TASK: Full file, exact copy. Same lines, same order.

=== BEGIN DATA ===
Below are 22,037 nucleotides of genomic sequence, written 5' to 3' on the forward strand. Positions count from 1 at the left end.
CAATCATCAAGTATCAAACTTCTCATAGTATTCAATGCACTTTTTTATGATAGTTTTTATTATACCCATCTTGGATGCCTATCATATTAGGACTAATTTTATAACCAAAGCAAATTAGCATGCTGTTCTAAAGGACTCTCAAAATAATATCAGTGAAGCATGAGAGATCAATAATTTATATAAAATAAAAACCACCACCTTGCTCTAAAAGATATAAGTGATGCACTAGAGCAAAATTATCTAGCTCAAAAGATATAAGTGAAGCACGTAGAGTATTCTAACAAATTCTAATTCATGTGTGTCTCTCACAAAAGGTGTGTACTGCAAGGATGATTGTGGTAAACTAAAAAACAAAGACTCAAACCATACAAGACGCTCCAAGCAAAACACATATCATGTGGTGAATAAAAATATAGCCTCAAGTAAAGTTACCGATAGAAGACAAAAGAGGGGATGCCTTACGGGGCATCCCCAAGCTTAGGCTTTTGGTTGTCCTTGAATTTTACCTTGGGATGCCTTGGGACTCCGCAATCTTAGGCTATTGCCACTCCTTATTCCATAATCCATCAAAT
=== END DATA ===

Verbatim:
Below are 22,037 nucleotides of genomic sequence, written 5' to 3' on the forward strand. Positions count from 1 at the left end.
CAATCATCAAGTATCAAACTTCTCATAGTATTCAATGCACTTTTTTATGATAGTTTTTATTATACCCATCTTGGATGCCTATCATATTAGGACTAATTTTATAACCAAAGCAAATTAGCATGCTGTTCTAAAGGACTCTCAAAATAATATCAGTGAAGCATGAGAGATCAATAATTTATATAAAATAAAAACCACCACCTTGCTCTAAAAGATATAAGTGATGCACTAGAGCAAAATTATCTAGCTCAAAAGATATAAGTGAAGCACGTAGAGTATTCTAACAAATTCTAATTCATGTGTGTCTCTCACAAAAGGTGTGTACTGCAAGGATGATTGTGGTAAACTAAAAAACAAAGACTCAAACCATACAAGACGCTCCAAGCAAAACACATATCATGTGGTGAATAAAAATATAGCCTCAAGTAAAGTTACCGATAGAAGACAAAAGAGGGGATGCCTTACGGGGCATCCCCAAGCTTAGGCTTTTGGTTGTCCTTGAATTTTACCTTGGGATGCCTTGGGACTCCGCAATCTTAGGCTATTGCCACTCCTTATTCCATAATCCATCAAAT